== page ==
I really enjoyed "World Enough and Time", to-day's new episode of Doctor Who
, though it certainly wasn't the most cheerful episode and one could argue there's not much that's new about it. But sometimes that's a good thing.Spoilers after the screenshot
I'm so happy to see a return to the original design for the Cybermen. I've always said it's so much creepier. I wrote in 2011
: The two part Cybermen episode of
Doctor Who--"Rise of the Cybermen" and "Age of Steel"--is the first one to really disappoint me from David Tennant's tenure. Although I don't really hate the full armour, alternate universe design for the Cybermen, I do hope it remains alternate universe. Somehow I doubt I'll get my wish. For me, the original Cyberman look from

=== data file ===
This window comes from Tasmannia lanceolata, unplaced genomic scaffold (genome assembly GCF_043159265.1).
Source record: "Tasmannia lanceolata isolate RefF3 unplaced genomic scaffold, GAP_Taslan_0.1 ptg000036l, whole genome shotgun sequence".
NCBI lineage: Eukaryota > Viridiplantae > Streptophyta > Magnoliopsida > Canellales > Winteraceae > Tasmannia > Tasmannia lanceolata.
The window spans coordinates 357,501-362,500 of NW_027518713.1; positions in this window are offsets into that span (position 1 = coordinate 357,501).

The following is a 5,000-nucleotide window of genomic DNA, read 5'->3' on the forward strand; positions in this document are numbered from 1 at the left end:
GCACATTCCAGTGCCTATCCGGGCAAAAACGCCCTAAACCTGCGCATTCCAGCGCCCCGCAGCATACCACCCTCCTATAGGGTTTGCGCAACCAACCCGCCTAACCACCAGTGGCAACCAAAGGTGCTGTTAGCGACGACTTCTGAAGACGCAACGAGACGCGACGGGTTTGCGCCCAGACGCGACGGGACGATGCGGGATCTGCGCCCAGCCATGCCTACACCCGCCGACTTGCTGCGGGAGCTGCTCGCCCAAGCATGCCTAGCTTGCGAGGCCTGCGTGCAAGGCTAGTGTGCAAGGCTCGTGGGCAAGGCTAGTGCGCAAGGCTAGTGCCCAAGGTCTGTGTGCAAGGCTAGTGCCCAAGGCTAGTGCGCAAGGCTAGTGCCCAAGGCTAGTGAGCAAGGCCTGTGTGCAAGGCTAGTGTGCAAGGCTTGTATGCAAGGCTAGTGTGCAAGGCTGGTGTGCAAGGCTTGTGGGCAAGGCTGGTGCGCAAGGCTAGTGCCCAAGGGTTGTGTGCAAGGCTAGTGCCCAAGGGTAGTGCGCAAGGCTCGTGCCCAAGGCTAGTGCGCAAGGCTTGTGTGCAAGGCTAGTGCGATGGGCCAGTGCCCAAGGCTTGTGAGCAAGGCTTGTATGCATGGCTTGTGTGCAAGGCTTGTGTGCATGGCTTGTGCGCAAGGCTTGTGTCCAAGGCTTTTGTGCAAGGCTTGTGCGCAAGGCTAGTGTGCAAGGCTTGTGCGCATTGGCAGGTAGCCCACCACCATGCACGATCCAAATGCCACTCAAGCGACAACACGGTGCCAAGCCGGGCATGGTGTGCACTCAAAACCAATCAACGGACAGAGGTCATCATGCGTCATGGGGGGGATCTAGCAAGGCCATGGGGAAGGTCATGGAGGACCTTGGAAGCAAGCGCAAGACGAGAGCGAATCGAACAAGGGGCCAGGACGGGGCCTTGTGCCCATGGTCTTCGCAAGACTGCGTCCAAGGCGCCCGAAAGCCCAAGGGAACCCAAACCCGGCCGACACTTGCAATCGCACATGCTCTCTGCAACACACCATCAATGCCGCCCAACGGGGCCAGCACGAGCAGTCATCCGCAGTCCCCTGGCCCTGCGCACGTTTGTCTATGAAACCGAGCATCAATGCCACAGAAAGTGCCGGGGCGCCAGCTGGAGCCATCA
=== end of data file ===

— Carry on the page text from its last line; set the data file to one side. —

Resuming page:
The Tenth Planet is the creepiest.
And in 2016
I wrote:The Cybermen on
Doctor Who really haven't been menacing to me since the Second Doctor era. The black and white helped enhance the creep factor of their scary doll faces, though they were even better in
The Tenth Planet when it was just a cloth mask. Just imagine how much creepier they'd be than in their current Power Rangers getup if their masks were a thin material barely concealing rotting flesh? Somehow vulnerability is scary, I suppose because it reflects mortality. Think of the Mummy or Dracula in his coffin. Or the lady in the bathtub in Kubrick's adaptation of
Really, "World Enough and Time" is the first proper Cybermen story on the television series since the Second Doctor's The Invasion
. They weren't seen at all during the Third Doctor era and when they reappeared in the Fourth Doctor's first season they'd become just another conquering alien race, their main difference from the Daleks being that they were less distinct (and vulnerable to gold). Not that the stories they were in were always bad--I particularly appreciate Earthshock
for killing Adric--they just weren't really about the Cybermen.